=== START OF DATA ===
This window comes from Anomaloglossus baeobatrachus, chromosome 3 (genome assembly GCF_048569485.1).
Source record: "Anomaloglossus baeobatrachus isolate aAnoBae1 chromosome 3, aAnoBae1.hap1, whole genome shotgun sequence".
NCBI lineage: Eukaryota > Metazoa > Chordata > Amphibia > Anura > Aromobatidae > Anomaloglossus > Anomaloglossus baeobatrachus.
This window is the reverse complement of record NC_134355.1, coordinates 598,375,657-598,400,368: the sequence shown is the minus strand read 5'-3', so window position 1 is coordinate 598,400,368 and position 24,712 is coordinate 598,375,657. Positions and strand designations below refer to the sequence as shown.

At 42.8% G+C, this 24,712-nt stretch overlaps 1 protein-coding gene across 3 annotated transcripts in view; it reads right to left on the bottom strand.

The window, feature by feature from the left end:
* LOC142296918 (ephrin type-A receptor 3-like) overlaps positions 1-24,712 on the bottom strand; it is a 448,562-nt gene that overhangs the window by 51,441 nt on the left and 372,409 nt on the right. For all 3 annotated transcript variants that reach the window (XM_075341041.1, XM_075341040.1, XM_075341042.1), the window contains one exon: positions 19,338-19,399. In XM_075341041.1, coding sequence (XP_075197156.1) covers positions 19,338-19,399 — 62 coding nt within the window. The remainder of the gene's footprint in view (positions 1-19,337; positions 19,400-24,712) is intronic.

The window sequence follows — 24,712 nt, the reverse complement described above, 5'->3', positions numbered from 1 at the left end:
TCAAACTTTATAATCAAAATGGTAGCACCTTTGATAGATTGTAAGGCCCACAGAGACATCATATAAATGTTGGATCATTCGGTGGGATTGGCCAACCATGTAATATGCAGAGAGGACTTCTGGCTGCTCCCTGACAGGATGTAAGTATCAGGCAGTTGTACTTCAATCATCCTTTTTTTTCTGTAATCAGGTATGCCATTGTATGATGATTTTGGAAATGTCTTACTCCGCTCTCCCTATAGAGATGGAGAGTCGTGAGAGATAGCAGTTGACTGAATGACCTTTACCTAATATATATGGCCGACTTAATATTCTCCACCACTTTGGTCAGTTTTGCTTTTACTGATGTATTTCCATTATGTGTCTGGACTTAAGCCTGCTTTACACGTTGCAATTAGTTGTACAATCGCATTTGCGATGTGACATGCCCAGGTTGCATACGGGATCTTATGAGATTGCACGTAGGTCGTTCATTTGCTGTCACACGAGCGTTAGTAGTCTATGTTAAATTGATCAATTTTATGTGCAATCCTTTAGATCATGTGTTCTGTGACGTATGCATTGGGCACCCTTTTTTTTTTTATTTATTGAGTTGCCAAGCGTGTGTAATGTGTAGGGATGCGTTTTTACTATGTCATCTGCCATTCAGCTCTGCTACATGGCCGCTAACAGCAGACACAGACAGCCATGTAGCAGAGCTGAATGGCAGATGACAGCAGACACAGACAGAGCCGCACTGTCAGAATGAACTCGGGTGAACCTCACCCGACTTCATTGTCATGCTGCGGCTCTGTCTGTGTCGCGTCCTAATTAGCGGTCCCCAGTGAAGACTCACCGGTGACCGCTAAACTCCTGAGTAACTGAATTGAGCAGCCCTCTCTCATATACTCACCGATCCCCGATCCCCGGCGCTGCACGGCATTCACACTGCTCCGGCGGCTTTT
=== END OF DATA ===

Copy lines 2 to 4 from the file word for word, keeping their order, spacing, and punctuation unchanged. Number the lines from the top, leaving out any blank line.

Source record: "Anomaloglossus baeobatrachus isolate aAnoBae1 chromosome 3, aAnoBae1.hap1, whole genome shotgun sequence".
NCBI lineage: Eukaryota > Metazoa > Chordata > Amphibia > Anura > Aromobatidae > Anomaloglossus > Anomaloglossus baeobatrachus.
This window is the reverse complement of record NC_134355.1, coordinates 598,375,657-598,400,368: the sequence shown is the minus strand read 5'-3', so window position 1 is coordinate 598,400,368 and position 24,712 is coordinate 598,375,657. Positions and strand designations below refer to the sequence as shown.